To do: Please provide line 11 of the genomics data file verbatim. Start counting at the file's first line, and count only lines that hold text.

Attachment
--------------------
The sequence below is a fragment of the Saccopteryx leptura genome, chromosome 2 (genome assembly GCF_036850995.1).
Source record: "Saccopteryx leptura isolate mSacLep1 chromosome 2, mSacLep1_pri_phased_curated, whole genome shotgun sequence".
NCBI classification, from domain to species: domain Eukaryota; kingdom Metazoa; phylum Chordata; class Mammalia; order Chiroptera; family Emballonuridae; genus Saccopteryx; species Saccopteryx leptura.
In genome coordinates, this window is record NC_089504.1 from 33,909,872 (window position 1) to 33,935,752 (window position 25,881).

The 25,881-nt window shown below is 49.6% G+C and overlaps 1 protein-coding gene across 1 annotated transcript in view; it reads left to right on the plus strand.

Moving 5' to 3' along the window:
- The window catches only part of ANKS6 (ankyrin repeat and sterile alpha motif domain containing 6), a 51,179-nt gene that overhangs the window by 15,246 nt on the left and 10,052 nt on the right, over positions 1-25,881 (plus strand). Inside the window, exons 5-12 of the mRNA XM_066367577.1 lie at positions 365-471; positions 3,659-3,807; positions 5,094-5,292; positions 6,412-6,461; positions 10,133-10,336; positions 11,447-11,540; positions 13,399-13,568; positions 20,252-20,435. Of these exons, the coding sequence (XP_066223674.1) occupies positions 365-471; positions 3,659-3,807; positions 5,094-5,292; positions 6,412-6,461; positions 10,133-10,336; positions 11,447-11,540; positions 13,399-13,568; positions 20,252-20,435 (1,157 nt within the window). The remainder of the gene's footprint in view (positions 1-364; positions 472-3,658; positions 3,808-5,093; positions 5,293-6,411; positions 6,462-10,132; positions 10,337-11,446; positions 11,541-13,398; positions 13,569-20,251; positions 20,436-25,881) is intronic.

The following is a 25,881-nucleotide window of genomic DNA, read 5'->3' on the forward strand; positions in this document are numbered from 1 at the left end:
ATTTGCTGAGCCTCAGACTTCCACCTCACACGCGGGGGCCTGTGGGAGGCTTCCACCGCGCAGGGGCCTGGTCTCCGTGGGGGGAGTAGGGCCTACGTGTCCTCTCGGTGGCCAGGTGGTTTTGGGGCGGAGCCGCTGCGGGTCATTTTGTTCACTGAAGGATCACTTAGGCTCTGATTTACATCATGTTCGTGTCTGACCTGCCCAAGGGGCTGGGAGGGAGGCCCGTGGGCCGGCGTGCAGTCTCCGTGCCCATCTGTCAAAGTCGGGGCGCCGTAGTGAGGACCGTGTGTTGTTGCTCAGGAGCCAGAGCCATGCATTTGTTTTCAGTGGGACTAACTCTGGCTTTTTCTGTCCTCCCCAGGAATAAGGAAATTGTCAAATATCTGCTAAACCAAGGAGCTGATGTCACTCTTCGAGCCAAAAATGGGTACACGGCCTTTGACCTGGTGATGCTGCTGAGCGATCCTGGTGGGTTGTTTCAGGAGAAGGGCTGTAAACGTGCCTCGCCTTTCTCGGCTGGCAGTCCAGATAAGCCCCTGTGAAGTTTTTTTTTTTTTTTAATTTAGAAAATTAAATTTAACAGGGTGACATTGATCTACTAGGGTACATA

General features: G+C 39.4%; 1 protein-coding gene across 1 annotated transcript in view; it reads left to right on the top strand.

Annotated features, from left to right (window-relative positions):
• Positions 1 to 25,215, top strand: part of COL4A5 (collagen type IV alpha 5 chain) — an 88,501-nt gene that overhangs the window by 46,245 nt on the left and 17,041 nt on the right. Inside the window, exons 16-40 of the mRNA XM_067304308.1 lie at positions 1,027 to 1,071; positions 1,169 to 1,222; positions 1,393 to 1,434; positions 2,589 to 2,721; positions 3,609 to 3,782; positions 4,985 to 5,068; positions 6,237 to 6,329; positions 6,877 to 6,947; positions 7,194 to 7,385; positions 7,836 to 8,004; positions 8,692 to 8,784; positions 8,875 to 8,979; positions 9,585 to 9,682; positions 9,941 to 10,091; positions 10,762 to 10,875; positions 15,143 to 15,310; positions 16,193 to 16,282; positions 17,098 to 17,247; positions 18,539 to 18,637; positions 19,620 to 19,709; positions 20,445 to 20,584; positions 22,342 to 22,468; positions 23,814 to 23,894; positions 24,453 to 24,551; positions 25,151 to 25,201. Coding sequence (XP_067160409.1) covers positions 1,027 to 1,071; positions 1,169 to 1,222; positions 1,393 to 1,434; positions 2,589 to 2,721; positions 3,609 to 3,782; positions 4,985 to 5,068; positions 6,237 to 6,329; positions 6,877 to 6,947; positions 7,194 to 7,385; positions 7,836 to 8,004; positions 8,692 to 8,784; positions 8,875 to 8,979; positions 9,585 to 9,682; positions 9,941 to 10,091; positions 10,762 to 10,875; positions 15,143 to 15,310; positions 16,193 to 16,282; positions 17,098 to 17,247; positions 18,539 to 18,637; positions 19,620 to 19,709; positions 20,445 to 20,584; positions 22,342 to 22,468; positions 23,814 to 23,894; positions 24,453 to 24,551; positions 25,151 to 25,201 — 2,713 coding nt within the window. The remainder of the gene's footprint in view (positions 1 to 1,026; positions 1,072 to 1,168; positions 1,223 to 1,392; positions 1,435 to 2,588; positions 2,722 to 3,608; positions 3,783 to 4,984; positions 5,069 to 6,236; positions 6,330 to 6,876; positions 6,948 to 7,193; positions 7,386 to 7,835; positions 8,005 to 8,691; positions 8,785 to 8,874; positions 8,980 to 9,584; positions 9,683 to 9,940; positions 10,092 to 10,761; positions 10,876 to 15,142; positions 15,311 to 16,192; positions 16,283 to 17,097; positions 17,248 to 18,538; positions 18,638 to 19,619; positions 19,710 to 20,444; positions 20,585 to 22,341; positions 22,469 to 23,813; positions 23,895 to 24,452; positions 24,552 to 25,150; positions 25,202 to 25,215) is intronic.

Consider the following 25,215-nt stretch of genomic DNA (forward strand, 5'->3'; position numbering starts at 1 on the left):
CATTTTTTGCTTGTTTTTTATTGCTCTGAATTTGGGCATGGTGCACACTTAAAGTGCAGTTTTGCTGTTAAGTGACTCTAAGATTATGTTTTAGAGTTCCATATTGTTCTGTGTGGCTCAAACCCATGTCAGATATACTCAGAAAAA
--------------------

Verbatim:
Annotated features, from left to right (window-relative positions):